In a recent article for dmnews.com, Mike Colombo, the CMO of Cloudwords, argued that many CMOs aren’t ready for a seat at the C-suite table. According to Mr. Colombo, many CMOs aren’t winning a seat at the “grown-up” table because they’re still relying on performance metrics that are inconsequential to company leaders.
Recent research has confirmed that many marketers aren’t doing a great job of communicating the value that marketing contributes to the business. In the 2016 Marketing Performance Management Benchmark Study by VisionEdge Marketing and Demand Metric, only 23% of survey respondents said their CEO would give marketing a grade of “A” on its ability to demonstrate its value and contribution to the business.
A disconnect between marketing and the rest of the C-suite can exist if CMOs don’t clearly communicate the relationship between marketing programs and the business outcomes that matter to other C-suite executives. Most marketing leaders tend to focus on the programs they’re running and the direct results of those programs (response rates, downloads, pageviews, etc.). The problem arises when these direct program results aren’t linked to the high-level objectives that C-level executives really care about.
The ultimate mission of marketing is to drive revenue growth. Virtually all companies have a revenue growth goal as one of their top-line strategic business objectives. Many companies also have specific goals for new customer acquisition, customer retention and growth, and market share, but these objectives are all directly related to revenue growth. Therefore, every marketing activity is (or should be) designed to generate (or contribute to the production of) revenue.
To effectively communicate the connection between marketing activities and revenue, marketing leaders must develop a revenue growth strategy, which, at its most basic level, is a hypothesis that describes how the company will grow revenue. A revenue growth strategy is essentially a big if-then statement that says, “If we execute these specific marketing programs, then we will meet our revenue growth objectives.”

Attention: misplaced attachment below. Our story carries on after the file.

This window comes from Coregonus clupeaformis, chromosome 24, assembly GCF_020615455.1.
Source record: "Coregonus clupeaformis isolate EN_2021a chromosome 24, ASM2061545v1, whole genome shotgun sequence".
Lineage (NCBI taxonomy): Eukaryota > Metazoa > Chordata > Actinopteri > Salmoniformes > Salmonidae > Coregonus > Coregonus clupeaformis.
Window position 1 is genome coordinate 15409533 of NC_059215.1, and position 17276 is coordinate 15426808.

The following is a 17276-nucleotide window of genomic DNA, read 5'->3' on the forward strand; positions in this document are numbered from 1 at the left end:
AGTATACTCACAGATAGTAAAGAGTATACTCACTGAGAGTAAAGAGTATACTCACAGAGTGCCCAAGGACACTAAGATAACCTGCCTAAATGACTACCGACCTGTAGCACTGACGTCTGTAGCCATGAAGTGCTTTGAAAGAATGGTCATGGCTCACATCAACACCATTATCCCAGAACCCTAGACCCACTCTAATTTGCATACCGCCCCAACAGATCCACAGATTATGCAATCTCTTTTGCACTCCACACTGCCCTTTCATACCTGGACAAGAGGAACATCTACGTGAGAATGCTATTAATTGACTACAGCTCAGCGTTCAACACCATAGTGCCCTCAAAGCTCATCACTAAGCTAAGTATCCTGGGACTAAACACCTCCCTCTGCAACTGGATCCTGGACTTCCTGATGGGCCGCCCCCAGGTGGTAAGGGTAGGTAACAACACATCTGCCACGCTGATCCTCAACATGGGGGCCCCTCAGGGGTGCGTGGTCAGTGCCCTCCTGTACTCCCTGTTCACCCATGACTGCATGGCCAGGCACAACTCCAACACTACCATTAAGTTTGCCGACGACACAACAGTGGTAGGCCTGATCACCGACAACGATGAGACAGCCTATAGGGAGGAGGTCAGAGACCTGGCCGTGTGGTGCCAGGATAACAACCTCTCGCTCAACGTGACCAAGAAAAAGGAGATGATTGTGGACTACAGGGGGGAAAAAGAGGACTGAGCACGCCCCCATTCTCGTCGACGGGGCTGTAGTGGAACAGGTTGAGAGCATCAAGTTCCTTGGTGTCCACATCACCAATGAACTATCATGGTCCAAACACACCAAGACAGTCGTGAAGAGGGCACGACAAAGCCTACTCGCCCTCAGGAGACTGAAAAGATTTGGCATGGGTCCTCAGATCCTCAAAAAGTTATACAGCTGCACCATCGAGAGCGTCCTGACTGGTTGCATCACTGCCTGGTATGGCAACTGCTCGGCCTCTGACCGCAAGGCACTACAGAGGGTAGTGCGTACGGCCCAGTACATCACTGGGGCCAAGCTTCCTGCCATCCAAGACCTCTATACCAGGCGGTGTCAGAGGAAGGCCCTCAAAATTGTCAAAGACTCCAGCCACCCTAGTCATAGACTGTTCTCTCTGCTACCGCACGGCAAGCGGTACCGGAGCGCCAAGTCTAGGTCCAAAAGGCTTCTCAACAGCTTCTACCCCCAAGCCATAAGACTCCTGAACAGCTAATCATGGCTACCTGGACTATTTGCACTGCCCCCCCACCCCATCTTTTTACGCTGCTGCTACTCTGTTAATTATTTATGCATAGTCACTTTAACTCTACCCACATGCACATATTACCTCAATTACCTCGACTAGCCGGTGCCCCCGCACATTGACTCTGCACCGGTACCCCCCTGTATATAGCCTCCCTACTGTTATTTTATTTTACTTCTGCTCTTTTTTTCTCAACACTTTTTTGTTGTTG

However, many marketing activities don’t directly produce revenue. Some marketing activities are several steps removed from the realization of revenue, but they are essential components of the revenue generation process. Therefore, a revenue growth strategy is a set of if-then statements, each of which describes a specific marketing activity and the anticipated results of that activity. These individual if-then statements are then combined to create chains of cause-and-effect relationships that connect individual marketing activities to the realization of revenue.
A simplified version of one of these cause-and-effect chains might look something like this:
- If we publish a blog that offers readers access to compelling content resources, then more potential buyers will identify themselves and consume our content.
- If more potential buyers identify themselves and consume our content, then we will generate more qualified sales leads.
- If we generate more qualified sales leads, then we will create more legitimate sales opportunities.
- If we increase the number of legitimate sales opportunities, then we will close more sales.
- If we close more sales, then we will produce more revenue, and that will help us reach our revenue growth objectives.
For more on this topic, take a look at Laura Patterson’s recent article at MarketingProfs.